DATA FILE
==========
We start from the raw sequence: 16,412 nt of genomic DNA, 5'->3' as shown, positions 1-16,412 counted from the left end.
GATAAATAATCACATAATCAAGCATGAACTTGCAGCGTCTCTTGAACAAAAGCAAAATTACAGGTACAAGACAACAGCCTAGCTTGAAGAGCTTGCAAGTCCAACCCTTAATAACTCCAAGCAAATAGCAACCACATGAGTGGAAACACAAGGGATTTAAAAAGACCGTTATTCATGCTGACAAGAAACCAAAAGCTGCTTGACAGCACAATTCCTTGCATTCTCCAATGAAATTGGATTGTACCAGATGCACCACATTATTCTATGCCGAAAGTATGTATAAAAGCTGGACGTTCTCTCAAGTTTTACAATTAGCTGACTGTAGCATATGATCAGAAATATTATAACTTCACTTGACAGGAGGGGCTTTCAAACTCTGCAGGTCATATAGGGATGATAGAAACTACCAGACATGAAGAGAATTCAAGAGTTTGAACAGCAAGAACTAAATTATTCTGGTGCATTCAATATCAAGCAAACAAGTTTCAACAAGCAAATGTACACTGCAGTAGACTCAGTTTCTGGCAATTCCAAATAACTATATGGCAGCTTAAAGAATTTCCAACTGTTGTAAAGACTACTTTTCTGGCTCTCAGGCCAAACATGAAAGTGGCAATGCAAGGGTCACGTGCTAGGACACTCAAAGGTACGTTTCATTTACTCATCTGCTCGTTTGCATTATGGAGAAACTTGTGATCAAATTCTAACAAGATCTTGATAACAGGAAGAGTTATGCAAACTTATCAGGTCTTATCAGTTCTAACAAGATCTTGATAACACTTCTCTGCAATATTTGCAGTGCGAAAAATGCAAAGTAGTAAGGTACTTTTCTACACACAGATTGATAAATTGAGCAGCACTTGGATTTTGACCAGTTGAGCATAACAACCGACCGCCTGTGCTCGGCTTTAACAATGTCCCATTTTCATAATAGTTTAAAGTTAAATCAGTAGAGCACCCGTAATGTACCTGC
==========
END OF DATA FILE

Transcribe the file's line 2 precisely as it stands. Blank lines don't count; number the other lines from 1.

GATAAATAATCACATAATCAAGCATGAACTTGCAGCGTCTCTTGAACAAAAGCAAAATTACAGGTACAAGACAACAGCCTAGCTTGAAGAGCTTGCAAGTCCAACCCTTAATAACTCCAAGCAAATAGCAACCACATGAGTGGAAACACAAGGGATTTAAAAAGACCGTTATTCATGCTGACAAGAAACCAAAAGCTGCTTGACAGCACAATTCCTTGCATTCTCCAATGAAATTGGATTGTACCAGATGCACCACATTATTCTATGCCGAAAGTATGTATAAAAGCTGGACGTTCTCTCAAGTTTTACAATTAGCTGACTGTAGCATATGATCAGAAATATTATAACTTCACTTGACAGGAGGGGCTTTCAAACTCTGCAGGTCATATAGGGATGATAGAAACTACCAGACATGAAGAGAATTCAAGAGTTTGAACAGCAAGAACTAAATTATTCTGGTGCATTCAATATCAAGCAAACAAGTTTCAACAAGCAAATGTACACTGCAGTAGACTCAGTTTCTGGCAATTCCAAATAACTATATGGCAGCTTAAAGAATTTCCAACTGTTGTAAAGACTACTTTTCTGGCTCTCAGGCCAAACATGAAAGTGGCAATGCAAGGGTCACGTGCTAGGACACTCAAAGGTACGTTTCATTTACTCATCTGCTCGTTTGCATTATGGAGAAACTTGTGATCAAATTCTAACAAGATCTTGATAACAGGAAGAGTTATGCAAACTTATCAGGTCTTATCAGTTCTAACAAGATCTTGATAACACTTCTCTGCAATATTTGCAGTGCGAAAAATGCAAAGTAGTAAGGTACTTTTCTACACACAGATTGATAAATTGAGCAGCACTTGGATTTTGACCAGTTGAGCATAACAACCGACCGCCTGTGCTCGGCTTTAACAATGTCCCATTTTCATAATAGTTTAAAGTTAAATCAGTAGAGCACCCGTAATGTACCTGC